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  • Writer's pictureNeal Hagberg

The Next Right Thing

One of our camper’s opponents drove a tough shot into the corner, and the camper went for an ill-advised winner.  He tried to do too much.  He missed.  He hit his shoe with his racket.  Then he hit it again.  And again.

I happened to be walking past at the moment.  Lucky him.


It wasn't this dramatic, but things can escalate quickly on the tennis court...

It wasn’t this dramatic, but things can escalate quickly on the tennis court…


I called out his name.  “Joey!”  He looked up.  I said, “What can you do instead of beating your shoe into submission?”  He said, “I can make the shot!!”  I said, “Too late.  That train has left the station.  What else can you do?”  He said, “I can hit a safer shot next time I’m in a defensive position.”  “Great”, I said.  “What else can you do?”  He looked confused.  I said, “It involves the person across the net from you who just hit a great shot, but you were too busy bludgeoning your shoe to remember.”

He said, “Oh!  I can clap for him or say ‘Good shot.’”

“Yes!”

I pulled all the kids together and said, “This is what we are going to practice the rest of the lesson.  Looking out for your opponent.  Every single time your opponent hits a good shot, you clap and say ‘Good shot!’  Every time.  This is a habit, just like honing your serve is.  Look around you and notice you are not alone out here.  You need your opponent to even play this game.”

They all agreed to do this.  I admit I was dubious.  It was a group of teen aged boys, after all.  I came back about fifteen minutes later and watched without them knowing.  Oh.  My.  Gosh.

The change on the court was palpable.  I saw Joey hit a similar shot (i.e. a poor decision off a good shot of

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his opponent – it happens to all of us) and immediately break into a smile realizing his mistake, then clapped for his opponent.  I’m not kidding.  All the kids on the court were doing this.  And the atmosphere had changed from intense competition with a lot of self serving behavior to equally intense competition with a lot of smiles and camaraderie.

Which convinced me again of this.  Making mistakes is not where our lives reside.  It’s what we do with them.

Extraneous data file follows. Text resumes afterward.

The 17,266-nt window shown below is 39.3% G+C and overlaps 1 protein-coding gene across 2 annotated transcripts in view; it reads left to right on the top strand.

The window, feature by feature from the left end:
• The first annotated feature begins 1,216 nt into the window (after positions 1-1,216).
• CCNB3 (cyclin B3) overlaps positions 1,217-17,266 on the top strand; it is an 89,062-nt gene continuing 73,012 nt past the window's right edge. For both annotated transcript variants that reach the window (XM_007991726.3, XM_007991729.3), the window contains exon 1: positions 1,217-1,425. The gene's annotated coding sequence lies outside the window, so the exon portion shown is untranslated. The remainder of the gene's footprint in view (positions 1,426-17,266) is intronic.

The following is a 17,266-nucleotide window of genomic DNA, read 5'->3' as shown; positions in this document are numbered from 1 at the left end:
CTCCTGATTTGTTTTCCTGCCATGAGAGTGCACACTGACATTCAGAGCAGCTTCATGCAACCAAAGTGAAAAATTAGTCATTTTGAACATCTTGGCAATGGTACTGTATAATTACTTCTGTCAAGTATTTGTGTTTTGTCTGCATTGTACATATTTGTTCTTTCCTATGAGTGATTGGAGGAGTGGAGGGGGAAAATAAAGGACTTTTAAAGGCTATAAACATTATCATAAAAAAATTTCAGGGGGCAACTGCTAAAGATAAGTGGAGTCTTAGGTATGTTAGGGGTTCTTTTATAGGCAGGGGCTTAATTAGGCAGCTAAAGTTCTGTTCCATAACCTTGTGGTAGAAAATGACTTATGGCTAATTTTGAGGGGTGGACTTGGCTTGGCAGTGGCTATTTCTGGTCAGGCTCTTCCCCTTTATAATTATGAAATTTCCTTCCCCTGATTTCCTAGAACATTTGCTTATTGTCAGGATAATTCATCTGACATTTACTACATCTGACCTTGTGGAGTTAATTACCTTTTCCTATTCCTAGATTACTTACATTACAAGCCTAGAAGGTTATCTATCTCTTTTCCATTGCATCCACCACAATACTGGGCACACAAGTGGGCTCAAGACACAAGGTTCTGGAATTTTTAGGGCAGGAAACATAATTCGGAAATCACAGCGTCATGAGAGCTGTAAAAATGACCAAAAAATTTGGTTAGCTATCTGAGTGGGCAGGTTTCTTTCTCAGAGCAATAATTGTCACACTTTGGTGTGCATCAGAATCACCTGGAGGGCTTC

I’m not usually a fan of cheesy signs out in front of gas stations or places of worship, but there is one that has stuck with me for years.

Do the next right thing.

It is one of the most comforting mantras in my life, because I have many mistakes and failures to choose from in athletics, personal relationships, business, you name it.  This phrase resets me.  We’ve all heard, “Do the right thing”.  That phrase, to me, has a harsh feel to it, with no room for growth.

But “Do the next right thing” acknowledges our humanity and propensity to make mistakes, then helps us re-see what we have missed and get it right the second time.  Or third.  Or fourth.

The camper who was hitting his shoe knew he made a mistake.  What did he do?  He did the next best thing, which was doing the next right thing.  He turned to his opponent and applauded.  Then he consciously started working on it as a habit, together with the other players on his court.


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When you display sportsmanship you’re not proud of, do the next right thing.  Apologize and then next time clap your racket or say “Good shot” to your opponent.  When you speak harshly to a loved one, do the next right thing.  Ask for forgiveness.  When you are quick to judge someone because of how they look or what they believe, do the next right thing and ask what their experience is.  Find out their story and you will discover someone who has a lot more in common with you than you could have ever guessed.

We all need this reset.  Over and over and over again.  Until our life is a habit of looking out for the good of others, not just ourselves.  And looking out for the good of others is almost always the “next right thing.”

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